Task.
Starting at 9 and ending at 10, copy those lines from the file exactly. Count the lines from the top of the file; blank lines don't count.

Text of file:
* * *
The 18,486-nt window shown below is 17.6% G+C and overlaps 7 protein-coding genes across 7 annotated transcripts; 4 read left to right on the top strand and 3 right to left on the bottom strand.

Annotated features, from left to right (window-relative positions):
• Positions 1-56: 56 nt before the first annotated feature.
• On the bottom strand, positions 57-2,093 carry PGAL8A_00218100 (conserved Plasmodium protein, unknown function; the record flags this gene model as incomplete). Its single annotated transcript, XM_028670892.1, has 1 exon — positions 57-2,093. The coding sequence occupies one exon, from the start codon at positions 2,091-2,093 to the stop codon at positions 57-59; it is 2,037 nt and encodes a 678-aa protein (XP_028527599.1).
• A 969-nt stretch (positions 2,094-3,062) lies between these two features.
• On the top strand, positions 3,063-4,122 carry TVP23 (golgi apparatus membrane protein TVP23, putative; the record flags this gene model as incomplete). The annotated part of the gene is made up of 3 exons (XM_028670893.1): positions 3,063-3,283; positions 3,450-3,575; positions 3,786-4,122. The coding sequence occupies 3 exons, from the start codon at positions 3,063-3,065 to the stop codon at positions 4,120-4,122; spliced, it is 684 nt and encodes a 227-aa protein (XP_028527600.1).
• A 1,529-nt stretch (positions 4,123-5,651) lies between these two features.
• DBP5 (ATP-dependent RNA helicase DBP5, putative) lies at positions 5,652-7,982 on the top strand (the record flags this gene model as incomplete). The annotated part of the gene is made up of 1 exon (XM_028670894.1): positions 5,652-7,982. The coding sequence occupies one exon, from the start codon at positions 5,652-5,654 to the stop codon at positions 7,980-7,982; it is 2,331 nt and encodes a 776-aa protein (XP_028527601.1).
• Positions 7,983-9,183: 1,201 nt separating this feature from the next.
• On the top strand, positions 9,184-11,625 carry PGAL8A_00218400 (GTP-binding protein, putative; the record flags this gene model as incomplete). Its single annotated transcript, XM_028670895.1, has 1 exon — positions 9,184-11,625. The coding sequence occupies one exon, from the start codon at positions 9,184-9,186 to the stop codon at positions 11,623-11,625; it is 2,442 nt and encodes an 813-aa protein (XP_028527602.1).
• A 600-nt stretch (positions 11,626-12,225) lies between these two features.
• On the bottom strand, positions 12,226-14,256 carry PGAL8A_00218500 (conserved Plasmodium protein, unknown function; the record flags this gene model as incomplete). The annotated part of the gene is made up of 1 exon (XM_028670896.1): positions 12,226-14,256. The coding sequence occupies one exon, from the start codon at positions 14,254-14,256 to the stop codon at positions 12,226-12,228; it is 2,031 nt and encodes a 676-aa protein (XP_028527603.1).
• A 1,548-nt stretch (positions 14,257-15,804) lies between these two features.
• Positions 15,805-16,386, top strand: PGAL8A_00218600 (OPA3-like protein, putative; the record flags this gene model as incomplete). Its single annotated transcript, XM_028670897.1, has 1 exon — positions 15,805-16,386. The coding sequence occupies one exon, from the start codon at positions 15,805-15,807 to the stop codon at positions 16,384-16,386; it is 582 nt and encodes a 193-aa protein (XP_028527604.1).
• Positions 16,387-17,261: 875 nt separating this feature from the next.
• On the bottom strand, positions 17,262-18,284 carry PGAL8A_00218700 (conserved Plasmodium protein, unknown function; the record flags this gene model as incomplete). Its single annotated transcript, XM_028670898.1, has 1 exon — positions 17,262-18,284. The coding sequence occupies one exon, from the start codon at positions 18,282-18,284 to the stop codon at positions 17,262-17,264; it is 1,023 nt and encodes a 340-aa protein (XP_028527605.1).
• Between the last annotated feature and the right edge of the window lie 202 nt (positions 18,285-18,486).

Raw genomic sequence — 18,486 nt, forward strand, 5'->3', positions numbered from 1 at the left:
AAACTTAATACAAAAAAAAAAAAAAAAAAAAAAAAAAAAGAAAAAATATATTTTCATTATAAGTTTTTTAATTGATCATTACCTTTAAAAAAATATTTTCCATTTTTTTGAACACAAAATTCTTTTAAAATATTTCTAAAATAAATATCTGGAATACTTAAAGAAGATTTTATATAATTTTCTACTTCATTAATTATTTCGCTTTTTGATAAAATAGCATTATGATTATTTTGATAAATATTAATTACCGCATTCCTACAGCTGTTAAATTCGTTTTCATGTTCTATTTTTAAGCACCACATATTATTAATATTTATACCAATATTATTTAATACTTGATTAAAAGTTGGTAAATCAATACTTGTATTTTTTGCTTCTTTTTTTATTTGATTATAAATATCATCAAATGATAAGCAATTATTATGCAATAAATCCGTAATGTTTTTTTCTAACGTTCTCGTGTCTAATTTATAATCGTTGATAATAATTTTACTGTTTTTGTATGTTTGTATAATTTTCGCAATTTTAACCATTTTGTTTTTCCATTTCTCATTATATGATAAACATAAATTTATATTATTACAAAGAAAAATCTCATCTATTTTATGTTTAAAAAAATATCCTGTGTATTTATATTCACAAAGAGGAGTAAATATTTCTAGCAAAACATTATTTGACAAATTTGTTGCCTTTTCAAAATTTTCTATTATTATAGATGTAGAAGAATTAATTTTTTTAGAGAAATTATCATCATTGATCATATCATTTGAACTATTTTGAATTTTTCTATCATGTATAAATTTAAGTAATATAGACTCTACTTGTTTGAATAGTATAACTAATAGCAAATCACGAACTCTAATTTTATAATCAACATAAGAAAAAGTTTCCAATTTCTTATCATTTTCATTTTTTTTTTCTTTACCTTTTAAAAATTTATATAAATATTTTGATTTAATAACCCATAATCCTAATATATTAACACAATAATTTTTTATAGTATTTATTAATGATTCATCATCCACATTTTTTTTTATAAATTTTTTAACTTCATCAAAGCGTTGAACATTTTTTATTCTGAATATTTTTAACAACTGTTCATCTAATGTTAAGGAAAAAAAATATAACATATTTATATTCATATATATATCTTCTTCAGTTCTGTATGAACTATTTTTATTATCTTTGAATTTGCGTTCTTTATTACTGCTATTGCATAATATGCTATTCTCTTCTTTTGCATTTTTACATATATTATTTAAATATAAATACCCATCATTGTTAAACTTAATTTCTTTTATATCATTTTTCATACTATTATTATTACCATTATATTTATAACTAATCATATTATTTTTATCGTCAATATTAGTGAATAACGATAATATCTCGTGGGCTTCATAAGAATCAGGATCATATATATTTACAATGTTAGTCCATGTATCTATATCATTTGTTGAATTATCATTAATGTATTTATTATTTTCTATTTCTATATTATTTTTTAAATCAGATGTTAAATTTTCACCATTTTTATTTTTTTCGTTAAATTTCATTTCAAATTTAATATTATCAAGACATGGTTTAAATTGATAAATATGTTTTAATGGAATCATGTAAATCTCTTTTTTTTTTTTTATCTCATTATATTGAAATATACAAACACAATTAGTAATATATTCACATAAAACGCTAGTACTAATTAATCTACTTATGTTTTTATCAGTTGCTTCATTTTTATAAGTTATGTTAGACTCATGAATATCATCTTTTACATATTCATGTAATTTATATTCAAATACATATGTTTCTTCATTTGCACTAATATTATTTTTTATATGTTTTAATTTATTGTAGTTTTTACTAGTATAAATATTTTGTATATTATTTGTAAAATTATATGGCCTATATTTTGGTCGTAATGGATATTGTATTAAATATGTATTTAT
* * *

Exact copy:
• Positions 7,983-9,183: 1,201 nt separating this feature from the next.
• On the top strand, positions 9,184-11,625 carry PGAL8A_00218400 (GTP-binding protein, putative; the record flags this gene model as incomplete). Its single annotated transcript, XM_028670895.1, has 1 exon — positions 9,184-11,625. The coding sequence occupies one exon, from the start codon at positions 9,184-9,186 to the stop codon at positions 11,623-11,625; it is 2,442 nt and encodes an 813-aa protein (XP_028527602.1).